Another place I have seen the church nurture opportunities for reconciliation and forgiveness to happen is right here at First Friends and in my former meeting in Oregon. We both went through similar processes regarding marriage equality and the welcoming of the LGBTQ community. We both took a couple years to have important conversations, become educated, listen to one another, forgive each other for assumptions and misunderstandings. I remember my meeting in Oregon said, “In working through this issue, we now see other areas we need to work on.” I sense the same thing happened here at First Friends. I commend you for engaging the hard work and for being an example of nurturing and reconciliation.
I wish sometimes we could go back and take another shot at our reactive and divisive ways in the church and become aware of the fragmentation that ensues. How the church handled the Aids epidemic in the 80s is deplorable. Even the Indianapolis Children’s Museum documents the innocent life of Ryan White and the hate that was spewed on him and his family making him a poster boy for sin throughout our country. And the hurt and fragmentation that occurred for the Gay community because some religious person considered AIDS God’s punishment for being gay. This was not our best moments and we were not nurturing reconciliation by any means.
As well, over the years when the church has taken up the positions of specific political parties, or when they have married their theologies or doctrines to the political sphere – we have done more fragmentation and little for reconciliation.
What makes First Friends a unique and I believe healthy and safer place is our diversity. We have people on a spectrum – politically, educationally, socio-economically, sexually, and that’s because I believe we are a beautiful picture of the body of Christ or the Kingdom of God.
We are a people who are concerned with being sisters and brothers before republicans and democrats, or straight or gay, or rich or poor, or…you fill in the blank. We come to this meetinghouse because it is a place of welcome a place where we don’t have to take sides, where we can listen for the Spirit’s direction.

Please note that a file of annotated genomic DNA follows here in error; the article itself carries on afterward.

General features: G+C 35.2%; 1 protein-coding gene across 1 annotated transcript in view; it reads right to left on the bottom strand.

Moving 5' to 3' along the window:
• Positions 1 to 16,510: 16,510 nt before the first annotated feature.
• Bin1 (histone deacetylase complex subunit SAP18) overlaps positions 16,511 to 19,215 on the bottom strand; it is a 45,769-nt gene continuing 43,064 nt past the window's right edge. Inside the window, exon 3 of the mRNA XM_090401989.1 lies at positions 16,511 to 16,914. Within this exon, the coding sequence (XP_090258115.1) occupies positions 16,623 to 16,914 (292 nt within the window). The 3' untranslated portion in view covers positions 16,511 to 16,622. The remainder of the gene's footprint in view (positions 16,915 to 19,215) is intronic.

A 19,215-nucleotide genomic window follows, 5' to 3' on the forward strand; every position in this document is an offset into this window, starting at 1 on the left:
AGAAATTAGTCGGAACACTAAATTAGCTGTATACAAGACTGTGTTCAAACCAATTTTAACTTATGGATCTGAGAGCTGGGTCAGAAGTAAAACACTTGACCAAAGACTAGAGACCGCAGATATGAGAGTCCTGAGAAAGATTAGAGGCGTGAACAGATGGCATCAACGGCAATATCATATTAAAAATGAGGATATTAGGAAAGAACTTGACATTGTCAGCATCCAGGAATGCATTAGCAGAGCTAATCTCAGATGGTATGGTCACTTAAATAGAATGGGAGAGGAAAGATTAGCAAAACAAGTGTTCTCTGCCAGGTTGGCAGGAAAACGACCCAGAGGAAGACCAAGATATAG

And when we don’t take time to see the good that is going on, to see the deeper stories, to engage in the process – we become bystanders – sometimes hurling rocks into the midst – instead of doing the hard work of building relationships and working on reconciling, healing, and forgiving. Or maybe we could say restoring the crystals around us to their original illumination potential.
How is the spirit nudging your heart this morning? Where are you aware of the need for reconciliation, healing, and forgiveness around you? And how are you being nudged to be the change?
Let me close with one of my favorite metaphors. How many of you have heard of the Japanese art of kintsugi? Kintsugi literally means “golden repair.” Stefano Carnazzi writes,
This traditional Japanese art uses a precious metal – liquid gold, liquid silver or lacquer dusted with powdered gold – to bring together the pieces of a broken pottery item and at the same time enhance the breaks. The technique consists in joining fragments and giving them a new, more refined aspect. Every repaired piece is unique, because of the randomness with which ceramics shatters and the irregular patterns formed that are enhanced with the use of metals.
I believe one of the chief roles of the church is to be about a similar art of kintsugi with the fragmentations surrounding us. In the same way, the fragments surrounding us are unique, irregular, and need our attention to restore them to beauty and wholeness. Whether the gold represents forgiveness, reconciliation, healing, or simply a willingness to understand, listen, or start a conversartion, this is our calling to help repair the fragmentation around us and return us to wholeness.
Will you pray with me:
O God, help us to be in touch
with that gentleness from which springs strength,
that silence from which springs wisdom,
that chaos from which springs creativity,
that openness from which springs love,
those wounds from which spring our sense of justice
and that depth of being from which springs wholeness.
The Inner Light
By Andrew Pell © September 2001
Let the inner light shine in my life once more
Let it burn in my heart as it did before;
Let it be a beacon in a world forlorn,
A world in trouble, a world that is torn.
Let me touch the heart of all who comes my way,
Those that I see will have a brighter and happier day.
Let them see the wonders, the magic that each day can bring,
Let them experience and feel the majesty and the power of God within.
Let each new day be an adventure in the journey we all take,
Let them walk in the light and in the fullness of God partake.
Let them be a beacon for the entire world to see,
Then the world will be a wonderful place, a world in harmony.